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Irritated by Eczema

Successful eczema treatment depends on a precise diagnosis. Why? Several different conditions can cause this skin disorder.

By Daniel DeNoon
WebMD Feature

Reviewed By Charlotte Grayson

Eczema isn't just one thing. Several quite different conditions cause the itchy skin condition. Early on, it looks like red skin that can develop oozing blisters. Later, the skin can get scaly or thick.

It's not easy to tell one kind of eczema from another. That's why you need to see a doctor about it. Successful eczema treatment depends on the correct diagnosis.

The Problem

The vast majority of people with eczema have atopic dermatitis, an allergic symptom. That's the kind that shows up early in life, almost always by age 5. Eczema that shows up later than this usually is another kind of eczema.

"Atopic dermatitis, asthma, and allergic rhinitis (think hay fever) -- that's what we call the allergic triad," dermatologist Jeffrey Weinberg, MD, director of clinical research at St. Luke's-Roosevelt Hospital Center in New York, tells WebMD.

A lot of people think eczema is a food allergy. But there's little evidence for this, Weinberg says. In his experience, food allergies cause eczema only in some younger children.

The good news is that by the time they reach their teens, 70% to 80% of kids find that their eczema is much less severe. But about half will have some symptoms throughout their lives.

The Solution

There are several treatment strategies available:

  • Change how often you bathe. One school of thought says you shouldn't bathe a lot because the water evaporates and leaves the skin dryer than ever. Skin affected by eczema loses water more quickly than normal skin. On the other hand, there are those who say bathe more often -- hydrating the skin by soaking in a cool bath, and then treating the skin with emollient cream or ointment. "Both strategies have some success," Weinberg says. His advice: See what works for you.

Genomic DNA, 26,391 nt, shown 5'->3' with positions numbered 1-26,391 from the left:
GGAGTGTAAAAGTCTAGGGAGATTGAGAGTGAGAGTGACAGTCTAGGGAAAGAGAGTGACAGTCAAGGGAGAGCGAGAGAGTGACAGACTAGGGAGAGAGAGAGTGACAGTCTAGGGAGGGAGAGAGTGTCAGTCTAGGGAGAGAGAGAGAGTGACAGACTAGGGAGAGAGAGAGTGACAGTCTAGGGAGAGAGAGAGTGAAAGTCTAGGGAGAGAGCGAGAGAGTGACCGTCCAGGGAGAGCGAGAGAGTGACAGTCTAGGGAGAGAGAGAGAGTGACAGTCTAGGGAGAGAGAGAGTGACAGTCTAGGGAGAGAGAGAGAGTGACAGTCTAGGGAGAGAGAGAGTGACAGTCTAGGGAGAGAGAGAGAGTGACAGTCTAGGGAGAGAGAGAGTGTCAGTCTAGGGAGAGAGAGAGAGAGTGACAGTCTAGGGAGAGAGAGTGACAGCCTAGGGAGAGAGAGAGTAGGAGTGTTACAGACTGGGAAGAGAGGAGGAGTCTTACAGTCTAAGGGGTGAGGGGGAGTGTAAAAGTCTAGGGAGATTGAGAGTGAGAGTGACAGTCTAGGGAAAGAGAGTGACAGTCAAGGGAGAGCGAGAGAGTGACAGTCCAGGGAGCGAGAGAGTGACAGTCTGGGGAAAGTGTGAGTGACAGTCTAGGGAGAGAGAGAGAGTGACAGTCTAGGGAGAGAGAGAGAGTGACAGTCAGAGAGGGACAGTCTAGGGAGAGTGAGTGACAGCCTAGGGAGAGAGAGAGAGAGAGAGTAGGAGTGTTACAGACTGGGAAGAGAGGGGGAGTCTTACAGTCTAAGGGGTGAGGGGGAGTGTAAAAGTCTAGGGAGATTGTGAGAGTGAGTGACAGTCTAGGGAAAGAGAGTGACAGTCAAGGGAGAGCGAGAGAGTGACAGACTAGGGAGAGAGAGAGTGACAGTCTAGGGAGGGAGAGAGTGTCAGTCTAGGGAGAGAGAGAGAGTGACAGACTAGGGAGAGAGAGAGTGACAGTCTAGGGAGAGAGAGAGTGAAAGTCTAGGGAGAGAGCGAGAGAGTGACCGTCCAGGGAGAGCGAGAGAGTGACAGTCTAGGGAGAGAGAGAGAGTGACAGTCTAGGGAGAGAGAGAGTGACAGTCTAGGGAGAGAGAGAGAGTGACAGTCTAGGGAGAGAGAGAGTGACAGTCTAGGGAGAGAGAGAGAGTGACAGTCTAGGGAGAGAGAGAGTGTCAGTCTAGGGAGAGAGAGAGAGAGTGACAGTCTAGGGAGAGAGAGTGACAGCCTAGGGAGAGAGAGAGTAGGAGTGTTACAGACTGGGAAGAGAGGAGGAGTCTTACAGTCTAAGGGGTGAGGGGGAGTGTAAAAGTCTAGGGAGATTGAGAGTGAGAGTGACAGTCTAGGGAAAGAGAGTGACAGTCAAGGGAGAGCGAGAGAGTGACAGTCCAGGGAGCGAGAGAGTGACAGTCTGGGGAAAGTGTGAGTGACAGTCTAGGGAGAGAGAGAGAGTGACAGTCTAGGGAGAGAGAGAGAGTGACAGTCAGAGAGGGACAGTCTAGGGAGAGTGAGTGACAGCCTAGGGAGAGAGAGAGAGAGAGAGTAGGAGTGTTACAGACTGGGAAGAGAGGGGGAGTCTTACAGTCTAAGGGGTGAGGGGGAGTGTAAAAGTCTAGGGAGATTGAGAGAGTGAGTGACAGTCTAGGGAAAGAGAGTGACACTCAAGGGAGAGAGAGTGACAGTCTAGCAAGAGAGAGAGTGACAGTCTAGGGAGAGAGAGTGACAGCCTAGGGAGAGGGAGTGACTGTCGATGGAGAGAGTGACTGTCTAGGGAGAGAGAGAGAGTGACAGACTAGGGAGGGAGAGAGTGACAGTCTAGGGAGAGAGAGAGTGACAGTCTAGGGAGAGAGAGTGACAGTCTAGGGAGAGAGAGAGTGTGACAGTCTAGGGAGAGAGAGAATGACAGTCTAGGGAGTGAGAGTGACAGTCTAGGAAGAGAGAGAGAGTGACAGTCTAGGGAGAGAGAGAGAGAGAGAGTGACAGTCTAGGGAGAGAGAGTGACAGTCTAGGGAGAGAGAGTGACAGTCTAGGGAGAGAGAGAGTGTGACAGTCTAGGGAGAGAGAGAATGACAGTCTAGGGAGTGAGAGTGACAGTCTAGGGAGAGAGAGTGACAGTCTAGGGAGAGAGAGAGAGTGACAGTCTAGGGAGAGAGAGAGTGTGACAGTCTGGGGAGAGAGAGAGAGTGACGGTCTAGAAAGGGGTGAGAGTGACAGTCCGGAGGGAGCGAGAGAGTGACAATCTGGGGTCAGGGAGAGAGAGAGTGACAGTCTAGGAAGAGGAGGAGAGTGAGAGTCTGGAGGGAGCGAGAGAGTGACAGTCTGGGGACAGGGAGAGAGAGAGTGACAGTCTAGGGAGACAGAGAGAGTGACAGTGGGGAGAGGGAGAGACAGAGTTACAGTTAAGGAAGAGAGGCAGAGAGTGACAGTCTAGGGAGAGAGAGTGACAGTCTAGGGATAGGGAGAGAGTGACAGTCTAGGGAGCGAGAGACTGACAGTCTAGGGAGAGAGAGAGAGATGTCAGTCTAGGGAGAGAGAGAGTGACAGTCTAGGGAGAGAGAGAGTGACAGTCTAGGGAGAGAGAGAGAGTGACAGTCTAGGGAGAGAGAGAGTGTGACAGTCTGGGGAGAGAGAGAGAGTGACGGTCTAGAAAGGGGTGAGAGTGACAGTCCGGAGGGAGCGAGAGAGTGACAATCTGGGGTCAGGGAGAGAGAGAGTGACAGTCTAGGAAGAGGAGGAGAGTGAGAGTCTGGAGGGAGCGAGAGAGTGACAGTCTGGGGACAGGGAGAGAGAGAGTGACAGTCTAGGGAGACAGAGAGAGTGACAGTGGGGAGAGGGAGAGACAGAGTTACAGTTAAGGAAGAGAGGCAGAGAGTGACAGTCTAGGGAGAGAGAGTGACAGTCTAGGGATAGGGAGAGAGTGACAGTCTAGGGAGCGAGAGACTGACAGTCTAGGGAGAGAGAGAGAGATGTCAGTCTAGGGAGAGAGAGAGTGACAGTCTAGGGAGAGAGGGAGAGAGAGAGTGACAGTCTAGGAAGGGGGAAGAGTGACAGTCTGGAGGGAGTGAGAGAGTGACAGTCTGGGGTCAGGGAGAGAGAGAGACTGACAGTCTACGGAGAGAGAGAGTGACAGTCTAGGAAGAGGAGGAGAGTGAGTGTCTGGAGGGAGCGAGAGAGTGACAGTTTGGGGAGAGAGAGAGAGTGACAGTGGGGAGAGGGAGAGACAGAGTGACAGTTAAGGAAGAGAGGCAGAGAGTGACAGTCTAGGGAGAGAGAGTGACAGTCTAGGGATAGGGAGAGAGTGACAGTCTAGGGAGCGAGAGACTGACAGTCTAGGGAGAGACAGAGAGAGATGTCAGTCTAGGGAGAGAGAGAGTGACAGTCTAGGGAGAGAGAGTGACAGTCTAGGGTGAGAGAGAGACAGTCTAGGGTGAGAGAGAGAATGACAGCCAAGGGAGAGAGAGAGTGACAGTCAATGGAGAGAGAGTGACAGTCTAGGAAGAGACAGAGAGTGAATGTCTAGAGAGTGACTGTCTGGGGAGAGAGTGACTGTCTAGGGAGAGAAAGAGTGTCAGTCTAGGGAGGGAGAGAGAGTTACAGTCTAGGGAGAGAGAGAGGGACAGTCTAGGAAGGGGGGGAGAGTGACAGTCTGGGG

• Use a gentle soap. "Use something like Dove For Sensitive Skin or Cetaphil Gentle Cleansing Bar," Weinberg says. "Moisturizing is the key. After bathing, use a cream or ointment rather than a lotion. Use a product like Aquaphor, Cetaphil cream, Eucerin, or Vaseline. Those are the things that help most."
  • Antihistamines -- a specific type of allergy pill -- may be very helpful to some people. Benadryl may relieve itching as well as help children sleep.
  • Antibiotics may help when you have a sudden eczema flare-up. Many dermatologists think these flare-ups are linked to infections.
  • Topical corticosteroid creams and ointments are the mainstay of medical treatment. They slow immune responses and relieve itching. "But you must be careful because of the side effects," Weinberg warns. "Steroids cause thinning of the skin. And you want to be careful around the eye, in the diaper area, and around body folds."
  • New topical immune-modulating drugs also may help. Sold as Protopic and Elidel, the drugs offer many of the benefits of corticosteroids -- and avoid the side effects. Some dermatologists have begun to use these products as first-line therapies, although such use remains controversial.

Published August 2003.


SOURCES: Jeffrey Weinberg, MD, director of clinical research, St. Luke's-Roosevelt Hospital Center, New York. American Academy of Dermatology.

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Last Editorial Review: 1/31/2005 6:42:12 AM




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